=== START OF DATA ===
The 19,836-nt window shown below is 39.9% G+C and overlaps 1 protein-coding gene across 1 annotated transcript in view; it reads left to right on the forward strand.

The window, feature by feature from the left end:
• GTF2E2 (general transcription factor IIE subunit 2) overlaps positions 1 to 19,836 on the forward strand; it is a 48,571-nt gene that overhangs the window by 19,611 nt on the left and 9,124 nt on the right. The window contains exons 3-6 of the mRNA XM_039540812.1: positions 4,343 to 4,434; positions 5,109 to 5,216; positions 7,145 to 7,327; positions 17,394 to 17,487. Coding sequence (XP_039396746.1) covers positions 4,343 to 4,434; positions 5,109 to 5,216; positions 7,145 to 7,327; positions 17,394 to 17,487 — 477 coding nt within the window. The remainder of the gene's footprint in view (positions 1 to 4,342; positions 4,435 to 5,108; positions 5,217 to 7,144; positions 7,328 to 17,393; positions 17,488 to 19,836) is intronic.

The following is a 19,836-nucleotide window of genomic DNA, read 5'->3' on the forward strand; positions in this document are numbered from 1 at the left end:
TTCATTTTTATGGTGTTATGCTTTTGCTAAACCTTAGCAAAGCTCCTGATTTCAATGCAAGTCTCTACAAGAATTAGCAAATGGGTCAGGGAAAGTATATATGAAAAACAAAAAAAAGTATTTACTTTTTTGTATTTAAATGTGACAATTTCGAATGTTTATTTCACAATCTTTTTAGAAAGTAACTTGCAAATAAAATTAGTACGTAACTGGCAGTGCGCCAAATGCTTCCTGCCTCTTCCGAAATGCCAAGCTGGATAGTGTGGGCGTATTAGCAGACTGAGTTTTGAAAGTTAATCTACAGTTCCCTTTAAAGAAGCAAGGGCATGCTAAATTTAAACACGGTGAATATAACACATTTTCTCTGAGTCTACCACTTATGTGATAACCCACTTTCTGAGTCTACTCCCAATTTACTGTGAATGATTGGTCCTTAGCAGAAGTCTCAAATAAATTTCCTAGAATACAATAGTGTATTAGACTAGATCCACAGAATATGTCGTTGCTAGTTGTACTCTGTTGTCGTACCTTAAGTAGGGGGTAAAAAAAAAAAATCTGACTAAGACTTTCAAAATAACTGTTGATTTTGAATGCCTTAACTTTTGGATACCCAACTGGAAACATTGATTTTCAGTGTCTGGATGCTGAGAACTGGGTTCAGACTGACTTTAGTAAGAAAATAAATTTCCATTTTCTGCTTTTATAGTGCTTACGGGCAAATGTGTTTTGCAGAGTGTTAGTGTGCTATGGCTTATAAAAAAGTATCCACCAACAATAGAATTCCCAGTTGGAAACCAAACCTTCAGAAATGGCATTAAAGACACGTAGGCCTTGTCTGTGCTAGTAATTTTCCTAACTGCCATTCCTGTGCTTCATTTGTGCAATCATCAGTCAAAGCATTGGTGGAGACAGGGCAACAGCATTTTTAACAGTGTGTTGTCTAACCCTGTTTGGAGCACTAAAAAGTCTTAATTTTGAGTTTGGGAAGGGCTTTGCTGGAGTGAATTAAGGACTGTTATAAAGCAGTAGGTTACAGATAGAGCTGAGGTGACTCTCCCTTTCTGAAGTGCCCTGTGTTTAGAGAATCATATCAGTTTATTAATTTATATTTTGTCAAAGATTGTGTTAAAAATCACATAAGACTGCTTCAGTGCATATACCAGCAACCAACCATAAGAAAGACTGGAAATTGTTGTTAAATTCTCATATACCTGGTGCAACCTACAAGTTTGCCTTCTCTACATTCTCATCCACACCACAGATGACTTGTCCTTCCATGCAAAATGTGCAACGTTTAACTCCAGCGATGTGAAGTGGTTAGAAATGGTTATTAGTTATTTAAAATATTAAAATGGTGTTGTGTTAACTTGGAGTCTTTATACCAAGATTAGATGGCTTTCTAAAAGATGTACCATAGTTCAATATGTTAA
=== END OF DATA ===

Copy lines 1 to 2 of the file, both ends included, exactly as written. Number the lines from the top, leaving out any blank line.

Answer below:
The 19,836-nt window shown below is 39.9% G+C and overlaps 1 protein-coding gene across 1 annotated transcript in view; it reads left to right on the forward strand.

The window, feature by feature from the left end: